" [T]he section 544 'strong-arm' provision of the Code allows the trustee to 'step into the shoes' of a creditor in order to nullify transfers voidable under state fraudulent conveyance acts for the benefit of all creditors." NLRB v. Martin Arsham Sewing Co., 873 F.2d 884, 887 (6th Cir. 1989), modified on reh'g on other grounds, 882 F.2d 216 (6th Cir. 1989). See also Craig v. Seymour (In re Crabtree), 871 F.2d 36, 37 (6th Cir. 1989) ("Section 544(a) gives a bankruptcy trustee the rights and powers of a judicial lien creditor or a bona fide purchaser of real property and allows the trustee to avoid any transfer of property of the debtor or any obligation incurred by the debtor that is voidable by a judicial lien creditor or a bona fide purchaser of real property.").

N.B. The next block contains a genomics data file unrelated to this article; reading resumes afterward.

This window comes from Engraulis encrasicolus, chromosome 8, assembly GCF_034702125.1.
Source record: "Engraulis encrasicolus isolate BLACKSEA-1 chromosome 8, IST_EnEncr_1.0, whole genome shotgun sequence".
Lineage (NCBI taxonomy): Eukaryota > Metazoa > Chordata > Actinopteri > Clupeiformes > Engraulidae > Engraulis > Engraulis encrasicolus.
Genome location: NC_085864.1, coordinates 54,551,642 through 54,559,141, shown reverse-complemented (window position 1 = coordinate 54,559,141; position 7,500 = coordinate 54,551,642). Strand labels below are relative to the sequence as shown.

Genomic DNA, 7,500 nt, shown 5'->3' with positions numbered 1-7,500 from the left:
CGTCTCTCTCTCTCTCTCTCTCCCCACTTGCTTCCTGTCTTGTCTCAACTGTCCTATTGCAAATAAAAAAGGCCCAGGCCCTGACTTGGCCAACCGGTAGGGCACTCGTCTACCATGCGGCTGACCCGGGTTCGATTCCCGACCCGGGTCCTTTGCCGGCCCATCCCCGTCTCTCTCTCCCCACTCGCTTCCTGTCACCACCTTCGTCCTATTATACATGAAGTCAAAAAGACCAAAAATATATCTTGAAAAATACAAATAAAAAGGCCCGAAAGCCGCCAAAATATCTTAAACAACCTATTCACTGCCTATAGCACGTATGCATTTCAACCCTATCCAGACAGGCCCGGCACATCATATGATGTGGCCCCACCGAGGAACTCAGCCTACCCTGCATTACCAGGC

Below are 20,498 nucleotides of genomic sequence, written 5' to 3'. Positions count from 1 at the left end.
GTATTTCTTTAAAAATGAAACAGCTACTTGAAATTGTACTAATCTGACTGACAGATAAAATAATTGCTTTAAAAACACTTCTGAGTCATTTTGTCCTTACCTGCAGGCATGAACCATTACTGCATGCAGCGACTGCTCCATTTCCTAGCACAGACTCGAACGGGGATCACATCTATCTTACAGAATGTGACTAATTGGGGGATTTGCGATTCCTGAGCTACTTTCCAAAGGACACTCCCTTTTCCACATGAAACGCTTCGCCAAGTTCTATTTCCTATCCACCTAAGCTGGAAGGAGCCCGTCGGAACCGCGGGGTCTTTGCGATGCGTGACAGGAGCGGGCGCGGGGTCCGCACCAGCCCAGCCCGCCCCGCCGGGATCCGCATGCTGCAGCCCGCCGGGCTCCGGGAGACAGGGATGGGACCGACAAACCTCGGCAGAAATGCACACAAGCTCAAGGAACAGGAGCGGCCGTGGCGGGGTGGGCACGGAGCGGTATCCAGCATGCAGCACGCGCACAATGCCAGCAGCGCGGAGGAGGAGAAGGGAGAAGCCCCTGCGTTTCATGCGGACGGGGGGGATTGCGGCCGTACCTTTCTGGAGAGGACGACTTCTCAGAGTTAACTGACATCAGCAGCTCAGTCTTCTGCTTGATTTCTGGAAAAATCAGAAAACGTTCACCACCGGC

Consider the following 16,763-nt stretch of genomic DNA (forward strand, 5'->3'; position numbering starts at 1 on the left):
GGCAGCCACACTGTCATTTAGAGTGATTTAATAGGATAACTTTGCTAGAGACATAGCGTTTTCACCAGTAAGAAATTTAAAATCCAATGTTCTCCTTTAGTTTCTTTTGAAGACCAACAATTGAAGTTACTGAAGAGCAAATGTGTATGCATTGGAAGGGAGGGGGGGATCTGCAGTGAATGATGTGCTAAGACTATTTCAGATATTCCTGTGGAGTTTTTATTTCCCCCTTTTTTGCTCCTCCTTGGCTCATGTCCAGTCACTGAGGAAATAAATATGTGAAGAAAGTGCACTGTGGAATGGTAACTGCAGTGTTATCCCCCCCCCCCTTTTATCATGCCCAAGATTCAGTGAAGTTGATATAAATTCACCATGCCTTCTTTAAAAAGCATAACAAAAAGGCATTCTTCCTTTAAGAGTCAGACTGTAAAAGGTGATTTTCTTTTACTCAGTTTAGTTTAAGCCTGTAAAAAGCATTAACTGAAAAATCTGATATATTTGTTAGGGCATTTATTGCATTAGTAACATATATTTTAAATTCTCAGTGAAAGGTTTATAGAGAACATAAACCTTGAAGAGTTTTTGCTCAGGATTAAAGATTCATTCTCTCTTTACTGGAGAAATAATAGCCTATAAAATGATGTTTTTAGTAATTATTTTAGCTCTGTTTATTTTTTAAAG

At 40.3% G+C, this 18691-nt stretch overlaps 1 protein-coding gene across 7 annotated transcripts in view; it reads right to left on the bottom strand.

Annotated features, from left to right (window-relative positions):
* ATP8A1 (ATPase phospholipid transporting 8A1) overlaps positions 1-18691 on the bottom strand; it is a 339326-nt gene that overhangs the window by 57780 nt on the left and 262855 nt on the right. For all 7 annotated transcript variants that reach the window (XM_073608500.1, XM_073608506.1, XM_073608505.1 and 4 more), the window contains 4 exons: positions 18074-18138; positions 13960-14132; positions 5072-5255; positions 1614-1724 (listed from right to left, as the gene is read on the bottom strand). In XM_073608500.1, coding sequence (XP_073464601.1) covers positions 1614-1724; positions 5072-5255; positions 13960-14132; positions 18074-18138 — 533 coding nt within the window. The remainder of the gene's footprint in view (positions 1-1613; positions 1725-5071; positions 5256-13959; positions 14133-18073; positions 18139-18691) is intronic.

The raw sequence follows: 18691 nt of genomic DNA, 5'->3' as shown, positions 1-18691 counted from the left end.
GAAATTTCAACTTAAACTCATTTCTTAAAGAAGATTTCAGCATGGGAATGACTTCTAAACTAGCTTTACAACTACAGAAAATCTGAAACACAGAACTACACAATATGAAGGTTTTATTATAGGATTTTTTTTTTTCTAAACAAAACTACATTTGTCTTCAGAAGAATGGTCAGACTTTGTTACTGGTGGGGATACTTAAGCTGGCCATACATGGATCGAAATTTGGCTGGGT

The Trustee's complaint asserted that the transfers of the Debtor's interest in the lottery proceeds and marital residence that were made pursuant to the Separation Agreement constituted fraudulent and preferential transfers. The challenged transfers were made nearly two years before the Debtor's bankruptcy filing. The Bankruptcy Code's preference provision--11 U.S.C. §547(b)--applies only to transfers made on or within ninety days before the date of the filing of a bankruptcy petition, or to transfers made within one year of the petition date in the case of transfers to an insider. See 11 U.S.C. § 547(b) (4). Section 548 of the Bankruptcy Code, the federal fraudulent transfer statute, applies only to transfers made within one year before the bankruptcy filing. See 11 U.S.C. § 548(a). Because neither § 547 nor § 548 would apply to transfers made more than one year before a bankruptcy filing, the Trustee could obtain relief solely under the Ohio preference (Ohio Rev. Code Ann. §§ 1313.56 and 1313.57) and/or fraudulent transfer (Ohio Rev. Code Ann. §§ 1336.04 and 1336.05) statutes.